- Carry a medical summary and list of medications used regularly. If possible, have records translated and carry note cards with diagnoses, medications, and allergies.
- Have contact numbers and emails for home-town physicians available on personal cell phones in order to transmit self-images or lab results and x-rays.
- Understand what the payment arrangements are for care (e.g., cash only or credit cards). Major health insurance is increasingly accepted, but in underserved areas, cash upfront is expected. Carry enough cash to initiate treatment in more austere destinations.
- Understand that many common, major illnesses (e.g., myocardial infarction, stroke, and acute abdominal illness) can be well managed locally in private hospitals in major cities.
- Have travel medical insurance and medical evacuation coverage for serious illness or injury that cannot be managed locally (such as in remote areas).
- Medical evacuation, which can disrupt care, should be considered in complicated cases once the person has stabilized or appropriate next-level care is unavailable.
- Go first to a "trusted local agent" in cities with few private hospitals or one that is large enough to have all services all the time. Such a local agent will be an internationally owned (sometimes locally owned) small to mid-size outpatient practice that can handle the appropriate referrals (even for very ill patients).
- Consult Joint Commission International (www.worldhospitalsearch.org), travel-health insurers (such as GeoBlue and Travel Guard), or an embassy or consulate for referral lists. (U.S. embassies will not provide payment but can assist with funds transfers.) Professional and trade organizations are other resources for local routine care or referral.
Persons traveling abroad are at greater risk for illness and injury than are non-travelers. About 30-60% of travelers experience some type of health issue while traveling abroad, and approximately 15% seek medical care.
Any medical event can be frightening, but when one occurs in an unfamiliar country, the fear and uncertainty can be greatly amplified, particularly if the traveler does not speak the local language and is not aware of local health customs.
Consequently, the first reaction to anything other than a minor illness is often to try to "get home." However, even in developing countries, travelers and long-term expatriates need not assume they must return home to receive adequate medical care. Well-equipped (often private), "cash-up-front" medical facilities with well-trained staff are often available, even in developing nations.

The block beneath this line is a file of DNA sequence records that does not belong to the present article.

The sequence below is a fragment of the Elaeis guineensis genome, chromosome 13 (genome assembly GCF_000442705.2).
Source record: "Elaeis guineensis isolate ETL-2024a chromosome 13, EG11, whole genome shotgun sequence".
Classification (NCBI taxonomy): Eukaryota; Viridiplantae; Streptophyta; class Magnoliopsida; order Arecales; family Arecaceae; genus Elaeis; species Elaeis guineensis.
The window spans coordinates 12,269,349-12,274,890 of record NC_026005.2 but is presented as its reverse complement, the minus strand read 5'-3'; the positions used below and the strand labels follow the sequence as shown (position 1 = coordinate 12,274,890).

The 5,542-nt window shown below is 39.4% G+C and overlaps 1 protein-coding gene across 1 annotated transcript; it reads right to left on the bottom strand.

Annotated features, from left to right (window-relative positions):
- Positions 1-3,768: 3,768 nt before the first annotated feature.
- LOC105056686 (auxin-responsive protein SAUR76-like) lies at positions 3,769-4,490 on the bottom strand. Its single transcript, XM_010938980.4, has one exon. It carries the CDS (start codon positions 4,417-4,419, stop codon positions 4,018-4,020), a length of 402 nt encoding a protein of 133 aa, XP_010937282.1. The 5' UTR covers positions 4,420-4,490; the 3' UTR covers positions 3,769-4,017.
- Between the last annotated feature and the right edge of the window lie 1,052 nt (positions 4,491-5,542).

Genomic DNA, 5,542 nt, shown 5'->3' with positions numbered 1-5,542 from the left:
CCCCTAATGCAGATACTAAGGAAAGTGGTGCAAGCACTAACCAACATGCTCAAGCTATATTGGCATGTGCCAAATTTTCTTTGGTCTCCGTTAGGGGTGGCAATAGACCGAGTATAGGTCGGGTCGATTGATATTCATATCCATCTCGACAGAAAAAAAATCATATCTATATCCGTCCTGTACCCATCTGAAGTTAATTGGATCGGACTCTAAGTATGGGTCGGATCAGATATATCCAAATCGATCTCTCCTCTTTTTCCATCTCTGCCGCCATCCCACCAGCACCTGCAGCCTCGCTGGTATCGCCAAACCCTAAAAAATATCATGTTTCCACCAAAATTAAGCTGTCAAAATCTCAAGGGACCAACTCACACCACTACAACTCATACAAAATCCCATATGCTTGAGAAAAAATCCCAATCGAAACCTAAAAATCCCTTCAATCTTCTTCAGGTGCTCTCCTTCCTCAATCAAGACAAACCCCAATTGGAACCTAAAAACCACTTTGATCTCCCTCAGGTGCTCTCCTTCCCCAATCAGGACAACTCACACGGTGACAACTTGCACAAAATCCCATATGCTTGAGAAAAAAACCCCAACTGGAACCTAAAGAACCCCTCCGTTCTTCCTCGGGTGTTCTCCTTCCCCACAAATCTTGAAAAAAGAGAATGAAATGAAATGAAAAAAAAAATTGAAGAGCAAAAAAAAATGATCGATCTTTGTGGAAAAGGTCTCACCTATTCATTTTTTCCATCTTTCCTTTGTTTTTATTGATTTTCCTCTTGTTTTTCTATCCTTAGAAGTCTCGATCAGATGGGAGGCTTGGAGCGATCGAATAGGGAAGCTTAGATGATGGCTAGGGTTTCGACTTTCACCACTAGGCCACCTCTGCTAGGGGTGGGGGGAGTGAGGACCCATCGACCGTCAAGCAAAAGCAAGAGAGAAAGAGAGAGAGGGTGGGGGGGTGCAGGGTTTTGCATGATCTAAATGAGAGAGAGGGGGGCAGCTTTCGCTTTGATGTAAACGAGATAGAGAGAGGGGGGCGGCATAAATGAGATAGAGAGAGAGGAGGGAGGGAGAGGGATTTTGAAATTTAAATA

Assessing available care resources, however, can prove a daunting task. The challenges include understanding the capabilities and limitations of available medical resources, making timely and informed decisions about their use, and knowing when it is best to return home or an intermediate destination for a higher level of care. Proper planning prior to travel can help travelers and their providers address these challenges successfully.
Travelers anticipate the need for medical care. A basic concept about the need for care is that "common things happen commonly." Knowledge of these most common problems allows the traveler and his or her travel health provider to take appropriate actions to prevent these issues, prepare for their possibility, and, if they do occur, obtain care at the appropriate level on the care spectrum.
Three of the four most common issues are gastroenteritis, upper respiratory disease, and skin conditions. These issues usually lend themselves well to self-care or remote consultation, at least initially.
The fourth common issue is illness with fever; depending on the location, this may require entering the destination health care system earlier.
Items to Carry
- Basic medical kit (see Packing Personal Medications and Supplies ).
- Summary of any chronic or preexisting medical conditions, contact information for the key health care provider at home, and information on recent lab tests, ongoing medications, and electrocardiogram (ECG) tracing.
- Supply of all routine medications adequate for the length of the trip plus a buffer to cover unforeseen changes in plans or situations. Long-term travelers should carry enough medications to cover until they have a means to obtain a resupply at the destination (see "Medication Issues," below).
Plan for Accessing Medical Care
Available sources of care can include self-care, local care, and evacuation. In addition, many issues can be addressed with phone calls to or video chats with a provider at home. Before departure, travelers should check with local providers to see if they are willing to communicate via phone or video chats.